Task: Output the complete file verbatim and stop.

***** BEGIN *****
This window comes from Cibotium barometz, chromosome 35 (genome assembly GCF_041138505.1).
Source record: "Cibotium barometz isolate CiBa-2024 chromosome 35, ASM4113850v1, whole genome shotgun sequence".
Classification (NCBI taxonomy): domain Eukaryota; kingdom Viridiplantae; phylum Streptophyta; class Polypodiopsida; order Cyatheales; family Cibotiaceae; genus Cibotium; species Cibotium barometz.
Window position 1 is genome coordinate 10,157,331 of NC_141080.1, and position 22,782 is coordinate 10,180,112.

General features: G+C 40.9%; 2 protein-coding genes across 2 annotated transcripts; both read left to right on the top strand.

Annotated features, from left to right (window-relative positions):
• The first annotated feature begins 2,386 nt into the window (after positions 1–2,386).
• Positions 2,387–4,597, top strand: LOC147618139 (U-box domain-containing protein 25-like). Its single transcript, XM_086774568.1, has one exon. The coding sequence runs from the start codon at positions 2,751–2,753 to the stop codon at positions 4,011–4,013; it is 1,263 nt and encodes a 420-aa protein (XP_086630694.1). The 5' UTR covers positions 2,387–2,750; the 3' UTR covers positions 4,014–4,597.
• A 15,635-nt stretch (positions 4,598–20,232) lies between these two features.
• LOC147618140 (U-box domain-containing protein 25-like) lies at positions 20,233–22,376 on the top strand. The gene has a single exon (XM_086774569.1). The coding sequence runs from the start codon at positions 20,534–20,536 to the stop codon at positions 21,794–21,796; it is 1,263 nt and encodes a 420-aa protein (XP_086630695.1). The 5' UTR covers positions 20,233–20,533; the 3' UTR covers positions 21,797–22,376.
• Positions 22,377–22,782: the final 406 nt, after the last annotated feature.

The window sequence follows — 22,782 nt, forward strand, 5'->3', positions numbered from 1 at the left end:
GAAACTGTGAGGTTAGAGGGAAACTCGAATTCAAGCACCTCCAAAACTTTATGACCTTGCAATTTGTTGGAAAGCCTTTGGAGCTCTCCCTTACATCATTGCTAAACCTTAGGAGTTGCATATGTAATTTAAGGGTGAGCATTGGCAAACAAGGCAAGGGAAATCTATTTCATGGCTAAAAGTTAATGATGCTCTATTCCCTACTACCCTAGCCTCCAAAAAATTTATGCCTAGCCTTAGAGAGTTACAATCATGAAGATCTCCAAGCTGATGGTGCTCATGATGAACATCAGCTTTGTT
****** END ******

This window comes from Cibotium barometz, chromosome 35 (genome assembly GCF_041138505.1).
Source record: "Cibotium barometz isolate CiBa-2024 chromosome 35, ASM4113850v1, whole genome shotgun sequence".
Classification (NCBI taxonomy): domain Eukaryota; kingdom Viridiplantae; phylum Streptophyta; class Polypodiopsida; order Cyatheales; family Cibotiaceae; genus Cibotium; species Cibotium barometz.
Window position 1 is genome coordinate 10,157,331 of NC_141080.1, and position 22,782 is coordinate 10,180,112.

General features: G+C 40.9%; 2 protein-coding genes across 2 annotated transcripts; both read left to right on the top strand.

Annotated features, from left to right (window-relative positions):
• The first annotated feature begins 2,386 nt into the window (after positions 1–2,386).
• Positions 2,387–4,597, top strand: LOC147618139 (U-box domain-containing protein 25-like). Its single transcript, XM_086774568.1, has one exon. The coding sequence runs from the start codon at positions 2,751–2,753 to the stop codon at positions 4,011–4,013; it is 1,263 nt and encodes a 420-aa protein (XP_086630694.1). The 5' UTR covers positions 2,387–2,750; the 3' UTR covers positions 4,014–4,597.
• A 15,635-nt stretch (positions 4,598–20,232) lies between these two features.
• LOC147618140 (U-box domain-containing protein 25-like) lies at positions 20,233–22,376 on the top strand. The gene has a single exon (XM_086774569.1). The coding sequence runs from the start codon at positions 20,534–20,536 to the stop codon at positions 21,794–21,796; it is 1,263 nt and encodes a 420-aa protein (XP_086630695.1). The 5' UTR covers positions 20,233–20,533; the 3' UTR covers positions 21,797–22,376.
• Positions 22,377–22,782: the final 406 nt, after the last annotated feature.

The window sequence follows — 22,782 nt, forward strand, 5'->3', positions numbered from 1 at the left end:
GAAACTGTGAGGTTAGAGGGAAACTCGAATTCAAGCACCTCCAAAACTTTATGACCTTGCAATTTGTTGGAAAGCCTTTGGAGCTCTCCCTTACATCATTGCTAAACCTTAGGAGTTGCATATGTAATTTAAGGGTGAGCATTGGCAAACAAGGCAAGGGAAATCTATTTCATGGCTAAAAGTTAATGATGCTCTATTCCCTACTACCCTAGCCTCCAAAAAATTTATGCCTAGCCTTAGAGAGTTACAATCATGAAGATCTCCAAGCTGATGGTGCTCATGATGAACATCAGCTTTGTT